For the github project https://github.com/dask/dask-jobqueue, we want to deploy a mini PBS cluster (1 server, and 2 compute nodes) for Continuous Integration purpose. The idea is to spin up a cluster using Docker and Docker Compose. When looking for some Docker image containing PBS, I found this image: https://hub.docker.com/r/pbspro/pbspro. That is really good to have such an image available, however I noticed two problems with it:
- It depends on pbspro/pbsbase, which has no Dockerfile, that would be much better and reinsuring if you could provide it…
- The version is just “centos7”, which is a bit weird to me, what will happen if PBS version change but is still deployed on CentOS7?
I will still try to use the image, and hopefully provide at the end a basic docker compose of a mini PBS Cluster, but do you believe these potential issues should and could be corrected?
Thanks for trying out our docker image. The Dockerfile for the
pbsbase image is in our Github repo here. Because the
pbsbase image is not setup as an automated build and is updated manually, its Dockerfile does not show up on Dockerhub.
The version tag
centos7 refers to the base OS image used for that pbspro image, not the version of PBS Pro. The version of PBS Pro used in the image is periodically updated. When new changes are pushed to our Github repository, a new build should trigger and a new image will be on Dockerhub. If a new version of CentOS comes out and if PBS Pro supports it, we will then add another image tagged
centos8 images will have the same version of PBS Pro inside.
Hope this answers your question.
Not yet clear to me how you build the pbsbase image… You initialize the image with a dockerfile, and then you edit the image manually by spinning it as a container and launching commands inside it?
It would be really better if an automated build was possible/provided.
As for the tag, I understand that centos7 refers to the OS image, but the PBS version should also appear. If not, and you update the image as you are saying you may do, this image users (me) may not have reproducibility of their use cases. This, for me, is bad and against Docker concepts.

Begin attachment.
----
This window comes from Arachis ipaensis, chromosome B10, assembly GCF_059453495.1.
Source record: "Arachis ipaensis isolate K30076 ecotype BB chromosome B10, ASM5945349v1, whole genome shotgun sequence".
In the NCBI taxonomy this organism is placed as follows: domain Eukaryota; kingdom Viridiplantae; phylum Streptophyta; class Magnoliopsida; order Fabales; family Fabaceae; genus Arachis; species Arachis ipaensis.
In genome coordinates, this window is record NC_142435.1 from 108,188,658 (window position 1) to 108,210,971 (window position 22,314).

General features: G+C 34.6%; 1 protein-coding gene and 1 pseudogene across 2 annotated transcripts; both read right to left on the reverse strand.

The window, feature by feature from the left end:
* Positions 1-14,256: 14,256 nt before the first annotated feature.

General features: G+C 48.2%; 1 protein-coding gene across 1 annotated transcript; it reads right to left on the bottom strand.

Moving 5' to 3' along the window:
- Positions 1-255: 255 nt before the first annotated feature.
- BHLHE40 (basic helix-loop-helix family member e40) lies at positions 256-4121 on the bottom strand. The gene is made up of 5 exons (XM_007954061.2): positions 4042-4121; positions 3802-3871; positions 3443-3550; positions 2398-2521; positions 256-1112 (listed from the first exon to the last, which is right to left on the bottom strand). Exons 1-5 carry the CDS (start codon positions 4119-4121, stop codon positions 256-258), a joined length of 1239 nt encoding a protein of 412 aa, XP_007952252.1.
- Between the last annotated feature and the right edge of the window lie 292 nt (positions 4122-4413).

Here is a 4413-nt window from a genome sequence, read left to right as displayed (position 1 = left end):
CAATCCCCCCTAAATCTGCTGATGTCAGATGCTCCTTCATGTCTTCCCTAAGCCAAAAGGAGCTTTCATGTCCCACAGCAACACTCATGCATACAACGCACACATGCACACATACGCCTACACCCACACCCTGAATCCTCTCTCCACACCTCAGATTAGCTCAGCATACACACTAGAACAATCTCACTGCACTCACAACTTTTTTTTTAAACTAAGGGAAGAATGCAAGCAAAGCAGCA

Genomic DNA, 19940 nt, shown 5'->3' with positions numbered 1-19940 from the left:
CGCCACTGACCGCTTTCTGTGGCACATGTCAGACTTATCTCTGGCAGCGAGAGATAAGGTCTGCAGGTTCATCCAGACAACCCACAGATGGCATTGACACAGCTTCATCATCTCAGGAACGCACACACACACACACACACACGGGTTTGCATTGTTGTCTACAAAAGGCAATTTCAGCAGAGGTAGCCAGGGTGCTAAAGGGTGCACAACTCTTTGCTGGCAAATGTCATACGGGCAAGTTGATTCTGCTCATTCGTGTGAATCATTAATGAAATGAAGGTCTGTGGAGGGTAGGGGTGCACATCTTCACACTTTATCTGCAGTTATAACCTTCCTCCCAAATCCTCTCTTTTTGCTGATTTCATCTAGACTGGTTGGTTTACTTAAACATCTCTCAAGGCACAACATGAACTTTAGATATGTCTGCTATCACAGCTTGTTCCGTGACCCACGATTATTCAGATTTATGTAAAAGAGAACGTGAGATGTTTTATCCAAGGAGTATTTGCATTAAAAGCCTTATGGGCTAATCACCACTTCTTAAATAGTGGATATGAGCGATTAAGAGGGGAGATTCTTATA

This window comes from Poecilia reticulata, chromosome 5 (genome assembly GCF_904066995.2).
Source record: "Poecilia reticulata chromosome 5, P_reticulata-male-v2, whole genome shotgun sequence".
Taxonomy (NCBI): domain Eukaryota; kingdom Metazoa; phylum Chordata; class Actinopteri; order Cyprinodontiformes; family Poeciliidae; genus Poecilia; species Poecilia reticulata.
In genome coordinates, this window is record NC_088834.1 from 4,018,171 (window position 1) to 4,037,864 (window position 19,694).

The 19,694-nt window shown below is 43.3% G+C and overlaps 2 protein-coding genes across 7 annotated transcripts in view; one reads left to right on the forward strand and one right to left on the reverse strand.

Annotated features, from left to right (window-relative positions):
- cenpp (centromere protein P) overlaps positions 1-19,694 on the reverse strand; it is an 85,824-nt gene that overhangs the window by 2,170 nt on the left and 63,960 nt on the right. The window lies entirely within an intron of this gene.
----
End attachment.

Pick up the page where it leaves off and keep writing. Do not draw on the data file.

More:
So I would suggest to tag your images something like centos7_18.1. and with each new build and push on dockerhub, have a new version! Only the latest tag should be updated to match your last build. You could have a centos7_latest.
How do you feel about all this?
Coming for news,
@minghui any though about this?
Hi @guillaumeeb . I think these are good ideas. I can add the PBS version number to docker hub tags. As of right now the PBS Pro open source release version is 14.1. I will add a
centos7_14.1 image and point
latest to it.
And for the image built on master branch code, I will tag it
centos7_dev. How does that sound?
Thanks and sorry about the delayed reply.
Yup, that sounds good to me!
Any comments on my other remark: how do you build the pbsbase image (see above)?
And I have two more questions:
Wait, instructions on atlassian seems to be outdated, the image I get is already ready for job submission!
Some updates here:
Cautions on this compose file, docker images and script:
- It is largely inspired from your docker images,
- It is probably not the cleanest way to do it, but it works and give a good starting point,
- It has some dependency on python and the project I work on, that should be removed if making this generic.
Some more general remarks, things to work on:
- You still do not have tags on the dockerhub pointing to PBS 14.1. To be safe, I rebuild my own pbs image pointing to this github tag. I would have preferred extanding your images.
- I don’t see the need of the pbsbase image, that’s why I only used one Dockerfile.
- the entrypoint strategy and start-master/slave.sh strategy may be optimized for a generic use. Maybe having two dockerfiles ?
- I used $usecp trick on the MOM side to avoid having to configure passwordless ssh on the nodes. I believe this is acceptable for a toy deployment.
Finally, if you find it useful, I can work on a pull request to integrate this work into pbspro.